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TsooRad is a blog for John Weber. John is a Skype for Business MVP (2015-2016) - before that, a Lync Server MVP (2010-2014). My day job is titled "Technical Lead, MS UC" - I work with an awesome group of people at CDW, LLC. I’ve been at this gig in one fashion or another since 1988 - starting with desktops (remember Z-248’s?) and now I am in Portland, Oregon. I focus on collaboration and infrastructure. This means Exchange of all flavors, Skype, LCS/OCS/Lync, Windows, business process, and learning new stuff. I have a variety of interests - some of which may rear their ugly head in this forum. I have a variety of certifications dating back to Novell CNE and working up through the Microsoft MCP stack to MCITP multiple times. FWIW, I am on my third career - ex-USMC, retired US Army. I have a fancy MBA. One of these days, I intend to start teaching. The opinions expressed on this blog are mine and mine alone.

2016/10/19

Call Flow Manager

I think that RGS is a wonderful thing, and something that every SfB deployment should evaluate for applicability.  Do you detest the SfB Response Group Service?  Then you might not want to read any further.  However, should you recognize the utility of said service, then this review might be just the thing you need to read.

SfB Response Groups allow the creation of simple hunt group or IVR-type grouping of agents to handle calls to a common DID.  They can work to the outside world, or be simply internal; but either way, the RGS is a great tool for those situations to which the RGS talents are applied.  I won’t go into what those talents are, or how to put the entire thing together in this article; rather this is a review of a spiffy tool from New Zealand Skype (well, Office Server and Services) MVP Andrew Morpeth.  What he and his team have done is create a nice GUI interface to the entire RGS management problem.  Let’s take a look at Call Flow Manager (CFM), shall we?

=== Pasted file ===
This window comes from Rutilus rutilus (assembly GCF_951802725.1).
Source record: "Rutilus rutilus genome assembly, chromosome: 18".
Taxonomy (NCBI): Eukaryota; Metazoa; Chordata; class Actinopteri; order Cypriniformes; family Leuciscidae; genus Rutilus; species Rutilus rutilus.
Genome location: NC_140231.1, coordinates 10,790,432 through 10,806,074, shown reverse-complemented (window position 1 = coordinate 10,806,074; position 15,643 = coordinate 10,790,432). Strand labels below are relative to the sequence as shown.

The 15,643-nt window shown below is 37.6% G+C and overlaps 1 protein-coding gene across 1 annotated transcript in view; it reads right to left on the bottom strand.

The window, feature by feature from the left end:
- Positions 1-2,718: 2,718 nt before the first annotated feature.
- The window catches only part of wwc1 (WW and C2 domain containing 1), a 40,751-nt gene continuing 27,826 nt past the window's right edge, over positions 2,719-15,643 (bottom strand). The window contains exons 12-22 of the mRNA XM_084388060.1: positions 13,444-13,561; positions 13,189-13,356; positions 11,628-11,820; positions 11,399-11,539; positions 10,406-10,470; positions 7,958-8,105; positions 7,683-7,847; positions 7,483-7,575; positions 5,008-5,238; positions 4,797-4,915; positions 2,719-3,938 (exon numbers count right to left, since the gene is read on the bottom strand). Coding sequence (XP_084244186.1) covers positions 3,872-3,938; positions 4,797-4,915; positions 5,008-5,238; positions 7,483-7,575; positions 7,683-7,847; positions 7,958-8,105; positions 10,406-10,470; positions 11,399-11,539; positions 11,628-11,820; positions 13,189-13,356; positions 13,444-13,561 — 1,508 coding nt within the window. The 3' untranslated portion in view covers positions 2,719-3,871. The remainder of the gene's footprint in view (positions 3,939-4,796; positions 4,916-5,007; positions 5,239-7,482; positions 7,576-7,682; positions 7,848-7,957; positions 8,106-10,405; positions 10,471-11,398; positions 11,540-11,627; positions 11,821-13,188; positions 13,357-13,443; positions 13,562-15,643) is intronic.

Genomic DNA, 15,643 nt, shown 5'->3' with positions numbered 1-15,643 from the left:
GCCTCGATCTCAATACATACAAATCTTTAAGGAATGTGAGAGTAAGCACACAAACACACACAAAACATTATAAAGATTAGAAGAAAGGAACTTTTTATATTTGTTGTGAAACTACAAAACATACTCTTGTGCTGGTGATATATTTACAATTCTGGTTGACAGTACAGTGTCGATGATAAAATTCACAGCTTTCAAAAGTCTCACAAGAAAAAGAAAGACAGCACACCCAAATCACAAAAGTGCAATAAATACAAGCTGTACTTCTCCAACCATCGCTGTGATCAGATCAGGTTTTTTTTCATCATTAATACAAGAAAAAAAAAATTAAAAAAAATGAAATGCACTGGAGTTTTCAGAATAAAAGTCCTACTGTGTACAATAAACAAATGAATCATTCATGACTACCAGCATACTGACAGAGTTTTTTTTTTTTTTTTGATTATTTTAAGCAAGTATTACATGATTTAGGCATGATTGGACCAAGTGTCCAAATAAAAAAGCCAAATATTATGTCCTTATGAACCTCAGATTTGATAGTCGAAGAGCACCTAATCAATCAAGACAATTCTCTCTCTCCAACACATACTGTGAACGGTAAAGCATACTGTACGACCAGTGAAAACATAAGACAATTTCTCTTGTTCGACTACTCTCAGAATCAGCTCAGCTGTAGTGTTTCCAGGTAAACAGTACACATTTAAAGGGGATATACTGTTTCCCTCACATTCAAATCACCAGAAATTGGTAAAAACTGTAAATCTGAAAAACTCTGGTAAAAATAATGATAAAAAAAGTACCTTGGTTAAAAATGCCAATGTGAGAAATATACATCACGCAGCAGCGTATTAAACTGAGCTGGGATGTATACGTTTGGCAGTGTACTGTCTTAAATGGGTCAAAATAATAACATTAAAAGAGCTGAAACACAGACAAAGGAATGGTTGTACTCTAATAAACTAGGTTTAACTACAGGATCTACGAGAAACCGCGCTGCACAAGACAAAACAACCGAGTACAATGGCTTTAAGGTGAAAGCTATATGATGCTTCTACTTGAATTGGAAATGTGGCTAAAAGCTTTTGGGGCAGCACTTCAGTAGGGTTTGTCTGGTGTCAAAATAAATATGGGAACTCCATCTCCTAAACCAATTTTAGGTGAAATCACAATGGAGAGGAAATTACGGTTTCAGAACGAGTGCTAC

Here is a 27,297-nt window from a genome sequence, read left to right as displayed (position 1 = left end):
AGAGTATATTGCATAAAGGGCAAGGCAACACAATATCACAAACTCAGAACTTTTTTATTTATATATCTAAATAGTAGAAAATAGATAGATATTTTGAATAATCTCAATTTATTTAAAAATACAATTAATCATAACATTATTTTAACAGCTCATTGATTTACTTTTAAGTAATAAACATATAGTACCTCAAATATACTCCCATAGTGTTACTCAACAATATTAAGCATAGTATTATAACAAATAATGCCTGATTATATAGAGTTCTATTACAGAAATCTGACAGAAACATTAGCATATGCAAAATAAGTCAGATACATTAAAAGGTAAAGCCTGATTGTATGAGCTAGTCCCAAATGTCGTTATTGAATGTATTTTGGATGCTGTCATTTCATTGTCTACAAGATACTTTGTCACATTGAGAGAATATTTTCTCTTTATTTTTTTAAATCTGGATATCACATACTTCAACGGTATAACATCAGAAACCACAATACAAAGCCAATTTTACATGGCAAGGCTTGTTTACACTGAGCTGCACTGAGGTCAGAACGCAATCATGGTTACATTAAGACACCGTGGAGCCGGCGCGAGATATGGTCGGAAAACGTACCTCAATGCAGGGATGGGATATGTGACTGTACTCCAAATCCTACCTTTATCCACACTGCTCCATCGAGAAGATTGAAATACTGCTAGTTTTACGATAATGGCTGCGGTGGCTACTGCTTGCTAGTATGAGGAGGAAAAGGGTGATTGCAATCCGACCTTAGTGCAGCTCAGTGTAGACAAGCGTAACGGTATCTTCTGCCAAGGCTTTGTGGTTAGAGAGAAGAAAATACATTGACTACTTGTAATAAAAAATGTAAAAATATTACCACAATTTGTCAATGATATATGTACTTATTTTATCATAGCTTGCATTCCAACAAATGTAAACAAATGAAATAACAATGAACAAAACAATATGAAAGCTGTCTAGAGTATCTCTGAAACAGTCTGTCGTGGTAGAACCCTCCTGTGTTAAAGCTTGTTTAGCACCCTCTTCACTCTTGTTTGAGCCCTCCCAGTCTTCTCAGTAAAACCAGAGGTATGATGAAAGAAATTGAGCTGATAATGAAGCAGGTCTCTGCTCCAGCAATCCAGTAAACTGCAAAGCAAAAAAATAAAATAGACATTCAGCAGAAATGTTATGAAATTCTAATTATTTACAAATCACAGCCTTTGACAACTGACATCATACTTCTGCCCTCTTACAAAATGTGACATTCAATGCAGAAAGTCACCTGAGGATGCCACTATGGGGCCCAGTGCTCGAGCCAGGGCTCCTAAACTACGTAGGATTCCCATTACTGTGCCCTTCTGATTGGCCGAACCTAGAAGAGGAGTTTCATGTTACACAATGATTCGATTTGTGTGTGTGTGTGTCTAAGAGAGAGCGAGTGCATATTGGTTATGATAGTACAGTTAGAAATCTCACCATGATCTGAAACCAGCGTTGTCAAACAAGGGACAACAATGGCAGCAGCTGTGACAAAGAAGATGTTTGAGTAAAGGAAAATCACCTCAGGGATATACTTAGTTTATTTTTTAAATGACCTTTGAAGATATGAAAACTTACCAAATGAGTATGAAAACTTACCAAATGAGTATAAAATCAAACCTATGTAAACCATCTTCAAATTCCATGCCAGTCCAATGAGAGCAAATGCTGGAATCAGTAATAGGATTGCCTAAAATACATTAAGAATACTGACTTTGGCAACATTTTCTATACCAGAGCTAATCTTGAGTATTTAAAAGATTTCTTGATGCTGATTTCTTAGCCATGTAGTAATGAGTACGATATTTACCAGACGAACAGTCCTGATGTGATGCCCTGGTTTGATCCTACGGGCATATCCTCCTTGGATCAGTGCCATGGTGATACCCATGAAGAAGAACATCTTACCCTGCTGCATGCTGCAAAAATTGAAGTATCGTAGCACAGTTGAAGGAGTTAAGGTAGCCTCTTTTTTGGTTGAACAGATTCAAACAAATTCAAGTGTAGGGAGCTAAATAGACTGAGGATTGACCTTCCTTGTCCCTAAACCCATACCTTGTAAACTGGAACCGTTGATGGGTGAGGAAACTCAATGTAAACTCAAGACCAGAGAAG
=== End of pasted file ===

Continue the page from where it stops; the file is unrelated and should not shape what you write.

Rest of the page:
Before we start, you may wish to review the official documentation for RGS.

Install

If you have issues un-zipping a distribution and placing it a server that has met the prerequisites then you have larger issues than I can help with.  Dirt simple.  Just leave things in one folder, and put that folder on the drive.  Execute CallFlowManager.UI.exe and away you go.  You might want to make sure you know the license information before you start, as that will be the first question asked when the tool starts up. And oh yes, run this tool as administrator.

What are those prerequisites you might ask?  Simple: 

  • Supported for Lync 2013 or Skype for Business 2015
  • Microsoft .Net Framework 4.5
  • Lync/SfB Administrative Tools
  • Install the “Local Configuration Store” – this is step 1 of the Lync/SfB deployment wizard. Querying Response Group information requires this component to be installed
  • Outbound internet access on port 443 to https://theucguys.com
  • Minimum screen resolution of 1024×768
  • You may need to Run as administrator to ensure all feature work as expected

As you might ascertain, you will have best results doing CFM on an SfB Front End server.  I put mine on the Tsoorad.Net Test Lab SE.  Truly an awesome piece of gear; used and abused on a regular basis.

Integration

OOBE RGS requires three separate interfaces – an admin headache at the very least.  CFM puts all of that into one GUI.  I had a little challenge getting my head around the interface, but that was me – in the end, I like it quite a bit.  Especially the creation and assignment of business and holiday hours – a PowerShell goat rope for OOBE RGS management.

CFM also offers 10 IVR options rather than four.  And you can flip an RGS workflow between hunt and IVR.   Phone number visibility rounds out the technical offering. 

Functionality

I had zero issues using CFM on my SfB SE.  In fact, one of the nicer things that I always forget is to run things as admin.  C’mon Microsoft.  I am logged in as an administrator, why make me right-click and runas?  CFM checks for you, and rather than barfing in your face, flips up this nice little notice and offers to fix it for you.

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If like me, you forget your brain at times, CFM has a nice search feature.  Here I have searched for RGS1 and discovered those elements that pertain to anything in my SfB that hints at RGS1…